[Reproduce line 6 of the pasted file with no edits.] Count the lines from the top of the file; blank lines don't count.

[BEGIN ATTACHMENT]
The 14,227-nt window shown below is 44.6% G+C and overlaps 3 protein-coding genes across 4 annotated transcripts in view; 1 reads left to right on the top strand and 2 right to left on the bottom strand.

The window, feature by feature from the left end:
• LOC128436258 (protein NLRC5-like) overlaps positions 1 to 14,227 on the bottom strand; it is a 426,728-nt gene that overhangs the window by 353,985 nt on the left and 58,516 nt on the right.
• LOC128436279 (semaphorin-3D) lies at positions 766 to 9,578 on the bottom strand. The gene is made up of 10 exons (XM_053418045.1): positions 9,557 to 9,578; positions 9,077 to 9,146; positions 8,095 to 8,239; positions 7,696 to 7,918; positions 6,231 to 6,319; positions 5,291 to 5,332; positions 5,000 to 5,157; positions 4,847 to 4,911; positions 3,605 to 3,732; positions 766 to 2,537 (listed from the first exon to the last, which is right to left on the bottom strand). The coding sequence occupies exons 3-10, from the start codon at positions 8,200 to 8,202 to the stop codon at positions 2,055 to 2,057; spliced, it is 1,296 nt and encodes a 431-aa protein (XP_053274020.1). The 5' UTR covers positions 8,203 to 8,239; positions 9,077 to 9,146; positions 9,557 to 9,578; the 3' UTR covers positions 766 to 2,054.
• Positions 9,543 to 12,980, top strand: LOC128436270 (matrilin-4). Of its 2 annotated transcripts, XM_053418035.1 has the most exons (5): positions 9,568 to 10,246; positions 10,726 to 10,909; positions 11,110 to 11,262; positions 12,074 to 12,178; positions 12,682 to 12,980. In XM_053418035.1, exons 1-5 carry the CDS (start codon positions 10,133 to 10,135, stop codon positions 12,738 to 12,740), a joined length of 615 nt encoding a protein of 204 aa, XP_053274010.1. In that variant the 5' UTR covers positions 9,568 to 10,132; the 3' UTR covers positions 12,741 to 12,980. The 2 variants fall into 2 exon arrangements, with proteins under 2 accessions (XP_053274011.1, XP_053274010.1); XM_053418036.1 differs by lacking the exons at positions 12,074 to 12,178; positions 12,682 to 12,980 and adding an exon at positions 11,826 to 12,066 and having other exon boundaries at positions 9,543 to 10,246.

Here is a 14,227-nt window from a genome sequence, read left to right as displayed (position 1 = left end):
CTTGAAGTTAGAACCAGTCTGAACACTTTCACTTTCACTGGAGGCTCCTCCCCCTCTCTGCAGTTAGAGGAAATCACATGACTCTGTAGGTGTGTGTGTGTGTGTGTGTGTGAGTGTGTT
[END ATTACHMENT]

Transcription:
Here is a 14,227-nt window from a genome sequence, read left to right as displayed (position 1 = left end):